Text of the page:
The fight against distracted driving

New ways to keep drivers distraction free behind the wheel (WNWO/Marcus Espinoza).

What does distracted driving really look like?

NBC 24 News, with the help of the Ohio State Highway Patrol, the Lucas County Sheriff's Office, the Traffic Safety Program for Lucas County and Oregon Schools, set up a distracted driving simulation to find out.

Alyson Naugle is a student at Clay High School and volunteered to participate in the program to see what it was like to drive distracted.

For safety purposes, the demonstration was done in an enclosed Bobcat and an empty parking lot where cones were set up.

"Driving alone was really easy to me because I drive and it was pretty easy going around the corners," said Naugle.

But as soon as a distraction was added in the form of a cell phone seeking attention no cone was safe.

"When you start texting it was really hard because people are texting and you couldn't reply right away and you tried but you wanted to keep looking at the road so it was really difficult.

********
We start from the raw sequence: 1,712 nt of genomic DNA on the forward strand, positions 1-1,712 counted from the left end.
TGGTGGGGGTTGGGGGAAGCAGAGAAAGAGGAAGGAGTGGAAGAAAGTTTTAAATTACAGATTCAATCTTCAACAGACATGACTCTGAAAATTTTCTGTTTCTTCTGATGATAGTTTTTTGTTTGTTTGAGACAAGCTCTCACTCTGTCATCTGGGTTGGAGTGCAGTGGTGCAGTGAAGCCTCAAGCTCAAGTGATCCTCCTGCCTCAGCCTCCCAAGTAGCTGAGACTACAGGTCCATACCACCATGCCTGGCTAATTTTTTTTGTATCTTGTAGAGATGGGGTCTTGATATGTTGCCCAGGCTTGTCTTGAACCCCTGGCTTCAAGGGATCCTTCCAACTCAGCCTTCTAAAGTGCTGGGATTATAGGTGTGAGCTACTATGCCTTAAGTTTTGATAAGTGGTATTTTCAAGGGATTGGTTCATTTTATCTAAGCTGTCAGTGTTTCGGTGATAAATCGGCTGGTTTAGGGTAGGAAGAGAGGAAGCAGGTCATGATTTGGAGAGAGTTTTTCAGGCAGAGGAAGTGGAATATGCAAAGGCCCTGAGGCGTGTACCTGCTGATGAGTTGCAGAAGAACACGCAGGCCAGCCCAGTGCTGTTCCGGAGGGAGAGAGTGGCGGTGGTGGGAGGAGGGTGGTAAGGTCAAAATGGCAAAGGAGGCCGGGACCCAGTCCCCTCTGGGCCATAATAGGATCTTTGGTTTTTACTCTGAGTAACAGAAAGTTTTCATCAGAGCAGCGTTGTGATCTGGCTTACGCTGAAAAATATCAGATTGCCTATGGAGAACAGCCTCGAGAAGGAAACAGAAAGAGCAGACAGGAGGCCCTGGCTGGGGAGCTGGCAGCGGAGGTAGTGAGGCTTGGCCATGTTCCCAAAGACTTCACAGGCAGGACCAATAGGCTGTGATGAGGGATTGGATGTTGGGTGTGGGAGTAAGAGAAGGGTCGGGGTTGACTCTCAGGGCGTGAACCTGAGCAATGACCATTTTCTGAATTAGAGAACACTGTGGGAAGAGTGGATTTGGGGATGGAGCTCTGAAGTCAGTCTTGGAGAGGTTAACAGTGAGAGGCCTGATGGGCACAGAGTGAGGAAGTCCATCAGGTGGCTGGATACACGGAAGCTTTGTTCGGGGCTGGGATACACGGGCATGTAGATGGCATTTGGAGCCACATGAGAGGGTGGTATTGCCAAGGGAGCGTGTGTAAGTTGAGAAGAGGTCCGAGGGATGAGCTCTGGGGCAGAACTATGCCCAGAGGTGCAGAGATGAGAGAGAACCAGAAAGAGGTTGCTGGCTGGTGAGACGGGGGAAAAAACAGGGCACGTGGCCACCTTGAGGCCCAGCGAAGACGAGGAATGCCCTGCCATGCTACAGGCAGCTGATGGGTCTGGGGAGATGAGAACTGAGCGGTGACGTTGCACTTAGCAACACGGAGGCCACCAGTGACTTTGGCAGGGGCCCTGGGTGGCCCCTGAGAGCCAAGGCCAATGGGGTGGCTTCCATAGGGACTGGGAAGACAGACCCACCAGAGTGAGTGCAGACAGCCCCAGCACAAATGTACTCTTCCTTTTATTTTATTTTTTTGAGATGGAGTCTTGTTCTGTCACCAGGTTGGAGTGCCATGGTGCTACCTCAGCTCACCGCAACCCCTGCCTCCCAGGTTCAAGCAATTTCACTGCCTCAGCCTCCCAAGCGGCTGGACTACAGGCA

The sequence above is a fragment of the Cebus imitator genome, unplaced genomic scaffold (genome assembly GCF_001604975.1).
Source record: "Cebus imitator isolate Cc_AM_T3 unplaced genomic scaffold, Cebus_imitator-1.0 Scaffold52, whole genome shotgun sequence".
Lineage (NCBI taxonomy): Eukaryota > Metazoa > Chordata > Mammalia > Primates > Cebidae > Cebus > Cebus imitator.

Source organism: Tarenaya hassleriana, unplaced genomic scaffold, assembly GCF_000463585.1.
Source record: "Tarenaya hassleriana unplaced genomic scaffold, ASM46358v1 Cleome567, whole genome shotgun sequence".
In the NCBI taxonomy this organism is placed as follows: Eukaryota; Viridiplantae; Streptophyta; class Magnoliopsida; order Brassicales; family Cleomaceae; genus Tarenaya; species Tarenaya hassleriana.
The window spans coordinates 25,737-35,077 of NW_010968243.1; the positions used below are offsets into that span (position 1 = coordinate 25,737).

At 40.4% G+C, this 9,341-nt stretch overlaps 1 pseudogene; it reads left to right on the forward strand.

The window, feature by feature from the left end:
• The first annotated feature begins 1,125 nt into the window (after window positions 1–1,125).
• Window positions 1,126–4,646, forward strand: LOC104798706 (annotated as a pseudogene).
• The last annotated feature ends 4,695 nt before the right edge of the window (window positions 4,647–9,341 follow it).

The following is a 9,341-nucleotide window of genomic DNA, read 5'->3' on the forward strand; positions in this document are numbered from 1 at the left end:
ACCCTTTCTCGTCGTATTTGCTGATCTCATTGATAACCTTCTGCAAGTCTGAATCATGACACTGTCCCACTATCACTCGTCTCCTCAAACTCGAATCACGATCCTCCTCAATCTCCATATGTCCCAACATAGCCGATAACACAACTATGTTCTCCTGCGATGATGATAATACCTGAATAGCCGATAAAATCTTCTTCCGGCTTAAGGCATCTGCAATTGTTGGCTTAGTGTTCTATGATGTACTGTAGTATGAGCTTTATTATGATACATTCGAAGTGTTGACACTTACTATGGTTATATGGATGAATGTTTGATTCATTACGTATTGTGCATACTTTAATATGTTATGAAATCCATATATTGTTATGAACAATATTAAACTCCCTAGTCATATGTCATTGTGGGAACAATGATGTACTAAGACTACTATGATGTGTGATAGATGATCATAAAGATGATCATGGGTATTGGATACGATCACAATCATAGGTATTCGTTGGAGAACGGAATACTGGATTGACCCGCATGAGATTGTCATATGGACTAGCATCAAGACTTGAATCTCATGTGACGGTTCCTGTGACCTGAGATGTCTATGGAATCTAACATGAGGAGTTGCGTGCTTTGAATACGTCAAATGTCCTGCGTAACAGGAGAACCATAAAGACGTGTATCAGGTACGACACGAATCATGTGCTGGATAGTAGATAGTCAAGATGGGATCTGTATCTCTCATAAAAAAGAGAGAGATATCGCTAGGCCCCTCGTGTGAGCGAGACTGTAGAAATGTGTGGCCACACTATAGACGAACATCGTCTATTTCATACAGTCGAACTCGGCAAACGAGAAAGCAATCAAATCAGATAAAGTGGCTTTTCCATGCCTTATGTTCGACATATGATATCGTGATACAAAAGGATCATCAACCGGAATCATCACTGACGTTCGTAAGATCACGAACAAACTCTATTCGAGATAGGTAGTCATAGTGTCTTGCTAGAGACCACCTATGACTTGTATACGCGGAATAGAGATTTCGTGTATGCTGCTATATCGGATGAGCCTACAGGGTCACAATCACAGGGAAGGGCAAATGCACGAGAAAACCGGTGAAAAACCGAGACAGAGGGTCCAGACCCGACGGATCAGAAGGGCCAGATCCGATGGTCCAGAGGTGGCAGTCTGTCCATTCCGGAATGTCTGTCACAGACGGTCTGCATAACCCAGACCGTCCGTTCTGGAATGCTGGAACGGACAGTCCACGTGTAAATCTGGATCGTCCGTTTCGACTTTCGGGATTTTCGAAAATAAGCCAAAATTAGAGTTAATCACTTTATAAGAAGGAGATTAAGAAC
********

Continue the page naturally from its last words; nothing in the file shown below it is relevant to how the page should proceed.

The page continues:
Naugle says many of her peers suffer from FOMA, or the "fear of missing out" on something critical, like a friends text to meet up for ice cream.

Jamie Blazevich is a traffic safety program coordinator for Lucas County and she says our brains struggle with this level of multitasking.

“When you look down at your phone…your brain just cannot do two things at once. It has to take some resources away from something (driving) and when you try and do two things at once, it can’t comprehend the thing that you’re doing and then bring your focus back to then the primary focus," said Blazevich

Many parents worry about their kids getting behind the wheel to begin with, let alone driving distracted.

So what can they do to enforce better driving habits?

There's an app for that, lots of them.

The AT&T DriveMode App for example is a free app that can silence alerts and phone calls so your child stays focused on the road.

There's also the Hum App from Verizon that sends speed alerts to your phone.

Newer cars even come with the ability to program two keys, one master key for the parent, and another key that comes with programmed rules such as speed and radio volume limits.

Bobby Jorgensen with Kistler Ford says the primary things parents look for when getting a car for their kids is safety. But he thinks the best way to teach kids to drive safely, is to lead by example.

"I challenge all the parents out there, put your phone away in the car, don't have it out while you're driving, shut if off for that time period," said Jorgensen.

Naugle says one look at that text can affect more than just you.

"It could cost someone's life, you have to remember that. It could hurt yourself or somebody else on the road. It's not just have to worry about everyone else too," said Naugle.

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